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A Lifetime

On June 30th, we will be married 30 years. A lifetime of growing together and alongside each other. A lifetime of figuring out how to keep in the same boat paddling the same direction.
Some things we have worked out:
When we don’t like each other much, we remember how crazy about each other we were in the beginning when things were really tough and hang on till we do like each other again. This doesn’t happen much anymore. For my part, I am crazier about him now than ever before. Love is a choice. Love requires feeding and pruning, grooming and tending.
We don’t argue anymore. This is difficult for me because I like to argue. But our rule is that if it is important enough to argue about, it is too important to argue about. Secondly, we don’t try to resolve any thing in the evening or near bedtime. Go to sleep mad, if needed, and if it was important, it can be discussed in the clear light of day. Most likely, it is one of those “Mama, he’s looking at me” things anyway and we won’t recall what the issue was.
I learned a long time ago the real meaning behind “Let the wife submit to her own husband.” Not to all men, but to him alone. And it is the wife’s choice. He submits to Christ, so this is not as difficult as it may sound. In such a situation, the blessings are immeasurable. He assumes full responsibility for our household and all our business. I do my part under his authority and consent. When something goes awry he takes care of it. I don’t have to fuss with anyone or anything. I am expected to keep up my end, but I am not left to keep up both ends. By my willing submission to his authority without exception, he protects, nurtures, encourages and loves me.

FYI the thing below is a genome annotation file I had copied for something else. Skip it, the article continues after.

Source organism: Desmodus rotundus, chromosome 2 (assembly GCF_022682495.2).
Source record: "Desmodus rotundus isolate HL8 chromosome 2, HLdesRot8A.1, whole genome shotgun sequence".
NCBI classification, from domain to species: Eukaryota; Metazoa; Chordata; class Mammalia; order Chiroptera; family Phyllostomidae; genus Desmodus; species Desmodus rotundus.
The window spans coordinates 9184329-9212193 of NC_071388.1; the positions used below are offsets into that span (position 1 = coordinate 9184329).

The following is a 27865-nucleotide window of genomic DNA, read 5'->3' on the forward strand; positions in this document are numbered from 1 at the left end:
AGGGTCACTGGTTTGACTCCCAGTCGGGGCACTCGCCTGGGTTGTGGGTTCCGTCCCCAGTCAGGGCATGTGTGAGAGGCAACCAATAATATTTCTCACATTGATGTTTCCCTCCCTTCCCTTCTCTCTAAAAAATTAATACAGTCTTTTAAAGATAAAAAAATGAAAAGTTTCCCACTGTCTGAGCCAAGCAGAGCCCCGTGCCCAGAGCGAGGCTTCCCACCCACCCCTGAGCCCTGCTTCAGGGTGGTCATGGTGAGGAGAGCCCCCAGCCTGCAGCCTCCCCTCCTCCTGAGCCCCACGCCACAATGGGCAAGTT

My only concern is that I am not doing enough for him. I want my part to be done better. He never complains outright about things, so it is not easy to determine if I am getting it right. I suppose if I mess up royally he would explain it to me.
I spoil him all I can, deferring to him and his plans. I want to be with him and do things with him. I don’t want a separate life only spending a few hours a month on a date or something. I want to be in the truck, on the buggy, on the tractor, on the boat right alongside him. It takes extra time and effort to take me along and help me with my gear. I guess he wants me there. He always expects me to load up.
He is my best friend. He knows me better than I know myself most of the time. He makes me tell him what I am worrying about. He catches my tears. He advises me and prays for me. He refuses to let me wallow in my depression. He checks me when I don’t check my own attitude.
He has no clue about shopping for gifts for me sometimes. But, then, one of our two greatest accomplishments helps her Daddy figure out just what it is I was wanting. That is fine, too. One of the things that makes him so precious to me is the father his is to our children. Though they are both nearer thirty than I care to recall, he is still fathering them in a marvelous fashion.

 

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Not that there are thorns on rose bushes, but that there are roses on thorn bushes.

Surveying the beautiful life we have and are sharing, it has not and is not always a rose petal laden path.

But, the roses on the thorn bush grow lovelier and more fragrant with each passing year.

Love grows richer and deeper with each passing year.

Not settled and ordinary, but robust and flamboyant, with deep roots and sturdy canes.

Yielding blooms in all seasons and all weather.

Not blown to pieces by the storms, but sparkling with raindrops caught in the ever returning sunlight.